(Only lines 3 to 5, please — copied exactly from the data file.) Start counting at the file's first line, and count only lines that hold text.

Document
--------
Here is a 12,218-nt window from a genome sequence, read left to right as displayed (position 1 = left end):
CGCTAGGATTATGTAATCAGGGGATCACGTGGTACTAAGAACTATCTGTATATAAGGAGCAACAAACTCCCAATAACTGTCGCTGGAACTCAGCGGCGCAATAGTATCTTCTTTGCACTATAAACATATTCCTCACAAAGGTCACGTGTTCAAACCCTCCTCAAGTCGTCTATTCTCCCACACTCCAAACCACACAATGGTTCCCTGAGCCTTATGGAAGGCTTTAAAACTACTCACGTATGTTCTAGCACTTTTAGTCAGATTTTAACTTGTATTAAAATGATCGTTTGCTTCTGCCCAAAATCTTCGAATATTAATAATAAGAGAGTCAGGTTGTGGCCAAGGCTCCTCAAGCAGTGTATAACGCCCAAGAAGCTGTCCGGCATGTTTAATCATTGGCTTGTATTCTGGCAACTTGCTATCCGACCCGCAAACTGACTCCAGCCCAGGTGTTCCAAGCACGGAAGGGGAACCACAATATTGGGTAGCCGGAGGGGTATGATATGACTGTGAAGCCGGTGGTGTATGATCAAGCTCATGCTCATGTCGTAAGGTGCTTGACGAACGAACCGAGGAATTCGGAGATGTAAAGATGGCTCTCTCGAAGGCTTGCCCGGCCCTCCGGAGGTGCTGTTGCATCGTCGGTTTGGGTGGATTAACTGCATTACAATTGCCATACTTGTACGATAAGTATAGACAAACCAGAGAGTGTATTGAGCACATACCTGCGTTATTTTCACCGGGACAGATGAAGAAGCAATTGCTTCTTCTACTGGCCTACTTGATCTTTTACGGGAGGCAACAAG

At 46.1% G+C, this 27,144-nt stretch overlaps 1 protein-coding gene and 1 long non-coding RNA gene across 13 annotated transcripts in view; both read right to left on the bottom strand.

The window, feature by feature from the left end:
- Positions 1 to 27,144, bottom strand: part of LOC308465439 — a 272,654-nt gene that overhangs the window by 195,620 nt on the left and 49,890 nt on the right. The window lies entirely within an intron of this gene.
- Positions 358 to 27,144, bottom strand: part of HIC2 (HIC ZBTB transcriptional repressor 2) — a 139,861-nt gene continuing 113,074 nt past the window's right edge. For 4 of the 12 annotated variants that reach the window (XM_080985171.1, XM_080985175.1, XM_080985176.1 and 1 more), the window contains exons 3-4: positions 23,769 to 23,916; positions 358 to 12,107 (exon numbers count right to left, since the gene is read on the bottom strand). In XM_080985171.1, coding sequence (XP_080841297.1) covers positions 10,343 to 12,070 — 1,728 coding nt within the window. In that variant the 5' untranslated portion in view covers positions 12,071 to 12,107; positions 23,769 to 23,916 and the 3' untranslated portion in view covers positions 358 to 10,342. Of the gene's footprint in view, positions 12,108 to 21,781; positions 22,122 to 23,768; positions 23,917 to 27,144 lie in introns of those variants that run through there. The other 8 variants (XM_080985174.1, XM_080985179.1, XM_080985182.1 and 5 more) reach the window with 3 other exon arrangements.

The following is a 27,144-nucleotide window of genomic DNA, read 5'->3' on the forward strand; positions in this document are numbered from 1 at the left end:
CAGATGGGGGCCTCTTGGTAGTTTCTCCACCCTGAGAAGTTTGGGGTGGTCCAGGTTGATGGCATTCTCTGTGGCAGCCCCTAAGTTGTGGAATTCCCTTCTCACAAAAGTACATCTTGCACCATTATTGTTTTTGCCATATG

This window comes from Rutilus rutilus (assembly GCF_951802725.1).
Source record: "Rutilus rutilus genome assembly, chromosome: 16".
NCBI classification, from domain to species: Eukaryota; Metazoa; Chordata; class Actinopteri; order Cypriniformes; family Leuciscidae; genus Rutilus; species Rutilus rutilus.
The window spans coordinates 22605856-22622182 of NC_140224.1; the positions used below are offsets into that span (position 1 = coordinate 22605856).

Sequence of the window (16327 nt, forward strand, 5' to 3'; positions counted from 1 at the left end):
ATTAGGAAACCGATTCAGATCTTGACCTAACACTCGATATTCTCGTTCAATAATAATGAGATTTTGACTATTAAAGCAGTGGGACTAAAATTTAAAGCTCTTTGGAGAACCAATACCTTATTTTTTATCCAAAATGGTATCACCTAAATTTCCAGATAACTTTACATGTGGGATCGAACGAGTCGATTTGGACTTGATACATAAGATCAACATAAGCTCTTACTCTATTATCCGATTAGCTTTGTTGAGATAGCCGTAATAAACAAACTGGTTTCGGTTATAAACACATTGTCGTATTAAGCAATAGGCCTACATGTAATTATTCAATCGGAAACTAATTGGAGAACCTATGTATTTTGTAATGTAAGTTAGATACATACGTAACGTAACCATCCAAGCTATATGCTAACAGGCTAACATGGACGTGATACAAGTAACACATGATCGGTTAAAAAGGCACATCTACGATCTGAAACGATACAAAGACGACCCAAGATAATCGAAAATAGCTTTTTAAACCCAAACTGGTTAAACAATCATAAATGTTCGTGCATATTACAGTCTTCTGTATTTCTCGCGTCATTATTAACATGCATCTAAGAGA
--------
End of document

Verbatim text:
At 46.1% G+C, this 27,144-nt stretch overlaps 1 protein-coding gene and 1 long non-coding RNA gene across 13 annotated transcripts in view; both read right to left on the bottom strand.

The window, feature by feature from the left end:
- Positions 1 to 27,144, bottom strand: part of LOC308465439 — a 272,654-nt gene that overhangs the window by 195,620 nt on the left and 49,890 nt on the right. The window lies entirely within an intron of this gene.